3 min read

The most common form of fraud is phishing. Fraudsters fish for their victims' bank details and personal bank codes. Their modus operandi: the fraudsters send you a message containing a link to a fake website. They use the most popular channels to contact you:, email, text message, Facebook, and other social media channels, Messenger, WhatsApp, you name it. You can also be contacted by telephone.

The criminals have only one goal: to empty your bank account by asking for your personal banking codes. Usually these are your internet banking codes, such as the code that appears on your card reader when you want to log in. Sometimes they also ask for the secret code of your bank card (PIN number). To gain your trust, they use names and logos of companies and organisations that you know well, such as your bank, a second-hand website or a telecom company. Stay alert!

If you click on the link you were sent and enter your personal bank codes on the fake website, you will give the fraudsters free access to your bank account. Result: they will run off with your money and you will be left behind with an empty bank account. So do not blindly accept any requests to pay outstanding or overdue invoices urgently, apply for a new bank card, carry out a security update, .... And remember: your bank or any other organisation will never ask you for your personal bank codes via a link. If you do get such a message, it is fake.

Do you think you have received a false message?

Please forward it to suspicious@safeonweb.be. That way, the suspicious link will get blocked and less attentive internet users who do click on the link will also be protected.

Want to know more about how to outsmart a phisher? Then surf to safeonweb.be.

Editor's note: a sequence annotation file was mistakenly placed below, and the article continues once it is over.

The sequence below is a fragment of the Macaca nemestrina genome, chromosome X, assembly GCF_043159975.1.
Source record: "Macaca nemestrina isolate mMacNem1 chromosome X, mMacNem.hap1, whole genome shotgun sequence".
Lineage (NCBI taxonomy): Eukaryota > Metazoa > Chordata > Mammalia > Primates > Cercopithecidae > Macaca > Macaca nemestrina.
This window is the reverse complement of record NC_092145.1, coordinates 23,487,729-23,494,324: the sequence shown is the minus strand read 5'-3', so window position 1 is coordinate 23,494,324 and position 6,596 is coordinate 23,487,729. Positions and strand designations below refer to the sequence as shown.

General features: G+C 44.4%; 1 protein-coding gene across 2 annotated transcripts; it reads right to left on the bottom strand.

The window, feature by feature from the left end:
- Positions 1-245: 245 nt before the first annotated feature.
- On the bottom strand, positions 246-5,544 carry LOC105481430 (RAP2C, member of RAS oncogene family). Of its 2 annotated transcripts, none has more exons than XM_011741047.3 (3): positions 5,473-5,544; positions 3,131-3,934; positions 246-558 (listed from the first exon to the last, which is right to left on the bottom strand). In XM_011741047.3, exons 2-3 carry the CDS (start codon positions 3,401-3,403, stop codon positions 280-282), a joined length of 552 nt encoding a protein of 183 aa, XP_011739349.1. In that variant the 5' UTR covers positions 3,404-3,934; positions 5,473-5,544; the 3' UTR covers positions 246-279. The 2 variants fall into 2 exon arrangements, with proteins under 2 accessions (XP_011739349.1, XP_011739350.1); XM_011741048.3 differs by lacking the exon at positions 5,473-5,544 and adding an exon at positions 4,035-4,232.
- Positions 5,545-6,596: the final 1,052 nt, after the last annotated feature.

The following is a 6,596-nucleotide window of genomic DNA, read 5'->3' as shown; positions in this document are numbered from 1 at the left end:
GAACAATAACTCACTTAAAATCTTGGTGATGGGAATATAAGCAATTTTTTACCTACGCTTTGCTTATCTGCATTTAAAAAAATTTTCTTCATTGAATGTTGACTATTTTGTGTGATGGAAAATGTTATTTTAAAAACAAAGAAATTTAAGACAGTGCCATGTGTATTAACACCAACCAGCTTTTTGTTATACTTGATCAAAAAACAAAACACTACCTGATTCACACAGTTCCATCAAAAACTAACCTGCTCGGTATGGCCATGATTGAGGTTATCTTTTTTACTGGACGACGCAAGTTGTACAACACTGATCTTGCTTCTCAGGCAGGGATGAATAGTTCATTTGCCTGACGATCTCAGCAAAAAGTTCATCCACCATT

Some basic rules to prevent phishing

Febelfin provides you with some tips to protect yourself against various forms of phishing. Always keep these 4 rules of thumb in mind.

  1. Never give out your internet banking codes via e-mail, social media, sms or phone. Your online banking codes are as secret as your bank card PIN!
  2. Never go via a link to your bank's payment site or mobile app. Your bank will never ask you for your codes via a link.
  3. Always type the address of your bank website yourself into your browser. You can also save the address in your browser's list of favourites. Or open the mobile app of your bank yourself.
  4. If you are in doubt, it is better to stop. If you have received a strange message and you do not know what to do, it is better to be safe than sorry, and stop everything.

Did you pass on your codes?

Follow the next steps as soon as possible:

  1. Contact your bank.
  2. Notify Card Stop (www.cardstop.be or 078 170 170) if you have also provided card details.
  3. Change your codes.
  4. File a complaint with the police.

Would you like more information and figures on phishing?

You can read it here.